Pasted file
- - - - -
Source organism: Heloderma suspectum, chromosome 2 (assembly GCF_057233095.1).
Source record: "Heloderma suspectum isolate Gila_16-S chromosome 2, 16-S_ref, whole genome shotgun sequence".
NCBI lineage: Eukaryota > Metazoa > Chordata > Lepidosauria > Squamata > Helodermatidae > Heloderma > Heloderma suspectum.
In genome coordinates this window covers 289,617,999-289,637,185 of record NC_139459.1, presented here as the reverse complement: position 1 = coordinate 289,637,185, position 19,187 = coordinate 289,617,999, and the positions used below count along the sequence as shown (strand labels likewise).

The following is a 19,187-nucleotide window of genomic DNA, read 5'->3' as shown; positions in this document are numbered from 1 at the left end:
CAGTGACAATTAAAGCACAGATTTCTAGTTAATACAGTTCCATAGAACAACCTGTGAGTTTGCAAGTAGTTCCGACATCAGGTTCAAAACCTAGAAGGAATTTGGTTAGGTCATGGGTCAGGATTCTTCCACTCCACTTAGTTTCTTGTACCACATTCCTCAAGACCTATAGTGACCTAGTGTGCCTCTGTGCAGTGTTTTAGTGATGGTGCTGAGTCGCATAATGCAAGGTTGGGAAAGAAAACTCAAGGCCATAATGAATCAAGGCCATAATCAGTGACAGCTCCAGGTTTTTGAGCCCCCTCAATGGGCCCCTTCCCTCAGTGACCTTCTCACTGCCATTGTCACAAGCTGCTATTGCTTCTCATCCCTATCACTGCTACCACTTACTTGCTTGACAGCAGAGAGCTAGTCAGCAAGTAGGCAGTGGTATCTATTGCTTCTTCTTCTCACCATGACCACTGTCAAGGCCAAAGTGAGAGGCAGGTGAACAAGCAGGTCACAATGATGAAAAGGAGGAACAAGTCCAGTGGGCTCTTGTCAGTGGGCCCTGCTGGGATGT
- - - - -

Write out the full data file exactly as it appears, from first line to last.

Source organism: Heloderma suspectum, chromosome 2 (assembly GCF_057233095.1).
Source record: "Heloderma suspectum isolate Gila_16-S chromosome 2, 16-S_ref, whole genome shotgun sequence".
NCBI lineage: Eukaryota > Metazoa > Chordata > Lepidosauria > Squamata > Helodermatidae > Heloderma > Heloderma suspectum.
In genome coordinates this window covers 289,617,999-289,637,185 of record NC_139459.1, presented here as the reverse complement: position 1 = coordinate 289,637,185, position 19,187 = coordinate 289,617,999, and the positions used below count along the sequence as shown (strand labels likewise).

The following is a 19,187-nucleotide window of genomic DNA, read 5'->3' as shown; positions in this document are numbered from 1 at the left end:
CAGTGACAATTAAAGCACAGATTTCTAGTTAATACAGTTCCATAGAACAACCTGTGAGTTTGCAAGTAGTTCCGACATCAGGTTCAAAACCTAGAAGGAATTTGGTTAGGTCATGGGTCAGGATTCTTCCACTCCACTTAGTTTCTTGTACCACATTCCTCAAGACCTATAGTGACCTAGTGTGCCTCTGTGCAGTGTTTTAGTGATGGTGCTGAGTCGCATAATGCAAGGTTGGGAAAGAAAACTCAAGGCCATAATGAATCAAGGCCATAATCAGTGACAGCTCCAGGTTTTTGAGCCCCCTCAATGGGCCCCTTCCCTCAGTGACCTTCTCACTGCCATTGTCACAAGCTGCTATTGCTTCTCATCCCTATCACTGCTACCACTTACTTGCTTGACAGCAGAGAGCTAGTCAGCAAGTAGGCAGTGGTATCTATTGCTTCTTCTTCTCACCATGACCACTGTCAAGGCCAAAGTGAGAGGCAGGTGAACAAGCAGGTCACAATGATGAAAAGGAGGAACAAGTCCAGTGGGCTCTTGTCAGTGGGCCCTGCTGGGATGT